ANZAC Day Dawn Service

On a cold Saturday morning I stood huddled with a small group in the courtyard of Ursula Hall. My mates and I were looking miserable, disappointed that the weather was not kinder in light of this special occasion. We walked to the Australian War Memorial and around us were thousands of Canberrans all bundled up in warm jackets or shiny military uniforms, ready to pay their respects at the Dawn Service. Not all Canberrans however were dressed as warmly, as the lights and music of Mooseheads resonated down the streets of Civic at the ungodly hour.

The War Memorial was packed with people when we got there. It was later estimated that some 125, 000 people attended the Dawn Service that morning. I couldn’t see further than 10 metres in front of me. The large screen on the memorial grounds was of great help to me in spectating the event. As the time for the Dawn Service drew closer, prominent members of both the RSL and the Australian Defence Force recounted the experiences of Australia’s servicemen and women during the war. The myriad of experiences from nurses, gunners, sailors and families, effectively highlighted the diversity of the ANZAC experience. Moreover there was an emphasis on the struggles that soldiers faced when they came home, which does justice to encapsulate the entire experience of war, and not just limiting that experience to the battlefield.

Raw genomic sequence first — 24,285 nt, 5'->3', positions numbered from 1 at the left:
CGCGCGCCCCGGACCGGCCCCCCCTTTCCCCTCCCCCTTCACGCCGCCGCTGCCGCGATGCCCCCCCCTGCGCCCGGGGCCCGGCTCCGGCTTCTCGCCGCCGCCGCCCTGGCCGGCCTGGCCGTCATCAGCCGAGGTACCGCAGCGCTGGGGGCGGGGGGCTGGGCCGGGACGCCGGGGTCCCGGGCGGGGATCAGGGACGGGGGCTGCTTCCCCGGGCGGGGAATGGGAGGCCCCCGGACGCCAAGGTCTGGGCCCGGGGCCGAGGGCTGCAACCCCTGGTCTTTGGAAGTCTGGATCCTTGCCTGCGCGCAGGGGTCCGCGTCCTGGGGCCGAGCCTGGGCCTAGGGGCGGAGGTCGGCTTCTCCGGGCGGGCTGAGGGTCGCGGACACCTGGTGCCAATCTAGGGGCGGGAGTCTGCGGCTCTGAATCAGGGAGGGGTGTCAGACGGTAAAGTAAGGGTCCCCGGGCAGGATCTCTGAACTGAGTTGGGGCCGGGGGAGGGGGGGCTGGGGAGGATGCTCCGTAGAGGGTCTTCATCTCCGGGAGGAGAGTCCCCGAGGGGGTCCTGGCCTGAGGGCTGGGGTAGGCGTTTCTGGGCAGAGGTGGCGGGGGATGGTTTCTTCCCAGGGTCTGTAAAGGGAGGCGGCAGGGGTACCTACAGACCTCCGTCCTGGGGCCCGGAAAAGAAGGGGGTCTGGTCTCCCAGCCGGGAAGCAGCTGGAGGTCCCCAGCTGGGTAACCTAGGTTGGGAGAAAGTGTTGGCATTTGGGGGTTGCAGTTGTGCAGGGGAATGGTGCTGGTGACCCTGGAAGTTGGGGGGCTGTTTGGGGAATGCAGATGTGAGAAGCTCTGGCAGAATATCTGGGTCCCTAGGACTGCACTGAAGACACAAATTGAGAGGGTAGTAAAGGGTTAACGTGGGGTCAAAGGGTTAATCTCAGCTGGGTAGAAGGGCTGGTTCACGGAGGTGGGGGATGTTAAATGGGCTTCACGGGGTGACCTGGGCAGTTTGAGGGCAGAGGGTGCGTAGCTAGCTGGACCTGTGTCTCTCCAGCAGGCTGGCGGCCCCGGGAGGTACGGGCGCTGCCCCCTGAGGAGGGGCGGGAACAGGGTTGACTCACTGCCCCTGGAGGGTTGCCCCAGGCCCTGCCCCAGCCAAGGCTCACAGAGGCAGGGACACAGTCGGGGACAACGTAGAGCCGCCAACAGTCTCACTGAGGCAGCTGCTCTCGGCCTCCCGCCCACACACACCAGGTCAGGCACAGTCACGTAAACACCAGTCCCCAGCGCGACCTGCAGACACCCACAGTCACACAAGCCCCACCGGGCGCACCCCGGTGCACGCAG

The Dawn Service was simple and solemn. A catafalque party guarded the ANZAC memorial stone, as hymns were sung and prayers were said. The most striking aspect of the service was the unity of the Australian people in gathering to remember our fallen servicemen and women, and a speech made by the Chief of Army, Lt General David Morrison. “If war is a sin against humanity, then war itself is punishment for that sin.” I don’t think I have ever heard truer statement that sums up the nature of war. The solemn tunes of Reveille and The Last Post echoed throughout the memorial grounds and served as a reminder of the horrors of war, and the sacrifices which are integral to its execution.

Lest We Forget

We acknowledge the Ngunnawal and Ngambri people, who are the Traditional Custodians of the land on which Woroni, Woroni Radio and Woroni TV are created, edited, published, printed and distributed. We pay our respects to Elders past and present. We acknowledge that the name Woroni was taken from the Wadi Wadi Nation without permission, and we are striving to do better for future reconciliation.